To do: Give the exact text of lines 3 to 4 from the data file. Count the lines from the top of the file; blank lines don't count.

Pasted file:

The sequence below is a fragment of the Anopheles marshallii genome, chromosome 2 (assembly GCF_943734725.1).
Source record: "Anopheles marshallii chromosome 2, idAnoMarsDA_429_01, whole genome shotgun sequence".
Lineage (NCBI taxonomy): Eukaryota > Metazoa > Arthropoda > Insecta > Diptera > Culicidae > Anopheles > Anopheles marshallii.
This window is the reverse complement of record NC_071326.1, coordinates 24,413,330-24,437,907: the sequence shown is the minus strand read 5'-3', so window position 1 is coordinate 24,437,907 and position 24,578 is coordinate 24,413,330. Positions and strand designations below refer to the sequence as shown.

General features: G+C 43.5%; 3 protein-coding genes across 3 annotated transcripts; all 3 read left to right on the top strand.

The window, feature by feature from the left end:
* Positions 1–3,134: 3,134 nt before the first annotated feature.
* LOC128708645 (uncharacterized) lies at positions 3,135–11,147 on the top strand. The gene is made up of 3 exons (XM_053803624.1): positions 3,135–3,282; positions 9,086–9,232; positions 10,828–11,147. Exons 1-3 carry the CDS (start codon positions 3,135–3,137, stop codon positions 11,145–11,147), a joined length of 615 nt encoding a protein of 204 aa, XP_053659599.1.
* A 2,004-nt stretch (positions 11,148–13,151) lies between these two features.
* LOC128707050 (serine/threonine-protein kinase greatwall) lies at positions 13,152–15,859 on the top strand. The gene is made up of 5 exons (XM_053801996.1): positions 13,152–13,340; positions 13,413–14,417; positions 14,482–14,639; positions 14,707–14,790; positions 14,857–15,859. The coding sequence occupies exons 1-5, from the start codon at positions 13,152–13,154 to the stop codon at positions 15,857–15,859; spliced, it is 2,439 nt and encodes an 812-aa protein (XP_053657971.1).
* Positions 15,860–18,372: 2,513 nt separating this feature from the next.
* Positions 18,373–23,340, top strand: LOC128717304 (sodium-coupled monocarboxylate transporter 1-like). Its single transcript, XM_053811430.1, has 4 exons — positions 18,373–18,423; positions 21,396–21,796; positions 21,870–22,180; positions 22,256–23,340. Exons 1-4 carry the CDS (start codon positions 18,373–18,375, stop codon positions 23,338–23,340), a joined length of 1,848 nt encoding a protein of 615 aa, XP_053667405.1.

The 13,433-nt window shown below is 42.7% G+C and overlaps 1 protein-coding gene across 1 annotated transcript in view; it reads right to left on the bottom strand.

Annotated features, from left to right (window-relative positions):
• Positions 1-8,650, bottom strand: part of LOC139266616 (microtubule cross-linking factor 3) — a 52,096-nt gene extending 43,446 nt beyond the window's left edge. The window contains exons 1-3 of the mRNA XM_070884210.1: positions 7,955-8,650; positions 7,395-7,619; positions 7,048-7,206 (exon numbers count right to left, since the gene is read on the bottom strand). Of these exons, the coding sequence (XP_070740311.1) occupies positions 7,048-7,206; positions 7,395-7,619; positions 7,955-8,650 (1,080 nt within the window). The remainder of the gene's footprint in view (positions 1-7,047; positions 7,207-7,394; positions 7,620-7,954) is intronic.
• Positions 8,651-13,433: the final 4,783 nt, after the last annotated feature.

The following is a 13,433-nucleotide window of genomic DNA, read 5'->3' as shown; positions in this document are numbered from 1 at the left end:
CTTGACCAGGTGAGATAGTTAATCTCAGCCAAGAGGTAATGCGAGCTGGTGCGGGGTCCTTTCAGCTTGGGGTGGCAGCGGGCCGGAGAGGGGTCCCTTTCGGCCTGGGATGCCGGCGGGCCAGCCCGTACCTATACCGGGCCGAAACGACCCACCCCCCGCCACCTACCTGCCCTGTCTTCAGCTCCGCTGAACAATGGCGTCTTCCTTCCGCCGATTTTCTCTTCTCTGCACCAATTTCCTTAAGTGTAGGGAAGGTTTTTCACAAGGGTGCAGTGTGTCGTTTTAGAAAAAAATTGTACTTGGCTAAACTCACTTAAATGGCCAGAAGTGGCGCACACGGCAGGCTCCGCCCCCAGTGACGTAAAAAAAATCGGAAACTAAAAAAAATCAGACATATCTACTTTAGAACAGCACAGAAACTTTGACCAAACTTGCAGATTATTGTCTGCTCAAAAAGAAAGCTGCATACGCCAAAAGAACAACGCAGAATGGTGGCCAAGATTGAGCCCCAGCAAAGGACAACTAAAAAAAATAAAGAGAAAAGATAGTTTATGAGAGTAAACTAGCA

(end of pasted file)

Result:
Lineage (NCBI taxonomy): Eukaryota > Metazoa > Arthropoda > Insecta > Diptera > Culicidae > Anopheles > Anopheles marshallii.
This window is the reverse complement of record NC_071326.1, coordinates 24,413,330-24,437,907: the sequence shown is the minus strand read 5'-3', so window position 1 is coordinate 24,437,907 and position 24,578 is coordinate 24,413,330. Positions and strand designations below refer to the sequence as shown.